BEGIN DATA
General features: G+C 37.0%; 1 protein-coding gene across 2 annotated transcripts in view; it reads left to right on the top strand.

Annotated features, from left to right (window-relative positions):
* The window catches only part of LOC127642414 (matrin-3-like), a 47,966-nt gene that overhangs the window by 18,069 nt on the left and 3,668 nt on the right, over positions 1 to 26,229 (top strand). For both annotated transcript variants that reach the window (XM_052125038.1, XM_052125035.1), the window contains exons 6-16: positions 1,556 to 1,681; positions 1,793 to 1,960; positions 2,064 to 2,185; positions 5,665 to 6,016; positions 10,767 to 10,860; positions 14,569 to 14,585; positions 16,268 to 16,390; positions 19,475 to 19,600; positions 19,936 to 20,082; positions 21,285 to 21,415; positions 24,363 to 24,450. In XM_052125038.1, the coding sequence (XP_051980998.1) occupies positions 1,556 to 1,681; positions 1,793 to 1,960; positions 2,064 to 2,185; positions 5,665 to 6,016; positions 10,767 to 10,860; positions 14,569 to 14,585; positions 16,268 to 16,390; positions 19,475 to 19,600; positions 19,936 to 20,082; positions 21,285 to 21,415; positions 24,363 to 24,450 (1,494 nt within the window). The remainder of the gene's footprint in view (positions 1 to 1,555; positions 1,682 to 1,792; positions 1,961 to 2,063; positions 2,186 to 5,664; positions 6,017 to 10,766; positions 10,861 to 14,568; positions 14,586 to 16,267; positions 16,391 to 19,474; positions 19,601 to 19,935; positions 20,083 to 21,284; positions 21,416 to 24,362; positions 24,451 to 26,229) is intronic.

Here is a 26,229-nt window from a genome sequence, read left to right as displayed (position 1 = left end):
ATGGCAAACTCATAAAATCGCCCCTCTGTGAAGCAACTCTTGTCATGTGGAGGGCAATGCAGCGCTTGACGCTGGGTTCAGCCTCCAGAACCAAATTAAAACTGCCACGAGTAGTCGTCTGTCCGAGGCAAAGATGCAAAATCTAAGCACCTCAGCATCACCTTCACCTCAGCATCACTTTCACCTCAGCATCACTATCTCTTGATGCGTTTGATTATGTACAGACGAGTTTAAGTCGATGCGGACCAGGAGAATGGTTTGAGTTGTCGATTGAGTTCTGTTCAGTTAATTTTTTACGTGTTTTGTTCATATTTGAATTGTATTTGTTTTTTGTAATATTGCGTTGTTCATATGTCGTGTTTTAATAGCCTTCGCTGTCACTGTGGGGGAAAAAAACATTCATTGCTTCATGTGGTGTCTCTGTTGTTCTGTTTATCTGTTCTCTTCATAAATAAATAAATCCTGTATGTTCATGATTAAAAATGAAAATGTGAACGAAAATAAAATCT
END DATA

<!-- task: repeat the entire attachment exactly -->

General features: G+C 37.0%; 1 protein-coding gene across 2 annotated transcripts in view; it reads left to right on the top strand.

Annotated features, from left to right (window-relative positions):
* The window catches only part of LOC127642414 (matrin-3-like), a 47,966-nt gene that overhangs the window by 18,069 nt on the left and 3,668 nt on the right, over positions 1 to 26,229 (top strand). For both annotated transcript variants that reach the window (XM_052125038.1, XM_052125035.1), the window contains exons 6-16: positions 1,556 to 1,681; positions 1,793 to 1,960; positions 2,064 to 2,185; positions 5,665 to 6,016; positions 10,767 to 10,860; positions 14,569 to 14,585; positions 16,268 to 16,390; positions 19,475 to 19,600; positions 19,936 to 20,082; positions 21,285 to 21,415; positions 24,363 to 24,450. In XM_052125038.1, the coding sequence (XP_051980998.1) occupies positions 1,556 to 1,681; positions 1,793 to 1,960; positions 2,064 to 2,185; positions 5,665 to 6,016; positions 10,767 to 10,860; positions 14,569 to 14,585; positions 16,268 to 16,390; positions 19,475 to 19,600; positions 19,936 to 20,082; positions 21,285 to 21,415; positions 24,363 to 24,450 (1,494 nt within the window). The remainder of the gene's footprint in view (positions 1 to 1,555; positions 1,682 to 1,792; positions 1,961 to 2,063; positions 2,186 to 5,664; positions 6,017 to 10,766; positions 10,861 to 14,568; positions 14,586 to 16,267; positions 16,391 to 19,474; positions 19,601 to 19,935; positions 20,083 to 21,284; positions 21,416 to 24,362; positions 24,451 to 26,229) is intronic.

Here is a 26,229-nt window from a genome sequence, read left to right as displayed (position 1 = left end):
ATGGCAAACTCATAAAATCGCCCCTCTGTGAAGCAACTCTTGTCATGTGGAGGGCAATGCAGCGCTTGACGCTGGGTTCAGCCTCCAGAACCAAATTAAAACTGCCACGAGTAGTCGTCTGTCCGAGGCAAAGATGCAAAATCTAAGCACCTCAGCATCACCTTCACCTCAGCATCACTTTCACCTCAGCATCACTATCTCTTGATGCGTTTGATTATGTACAGACGAGTTTAAGTCGATGCGGACCAGGAGAATGGTTTGAGTTGTCGATTGAGTTCTGTTCAGTTAATTTTTTACGTGTTTTGTTCATATTTGAATTGTATTTGTTTTTTGTAATATTGCGTTGTTCATATGTCGTGTTTTAATAGCCTTCGCTGTCACTGTGGGGGAAAAAAACATTCATTGCTTCATGTGGTGTCTCTGTTGTTCTGTTTATCTGTTCTCTTCATAAATAAATAAATCCTGTATGTTCATGATTAAAAATGAAAATGTGAACGAAAATAAAATCT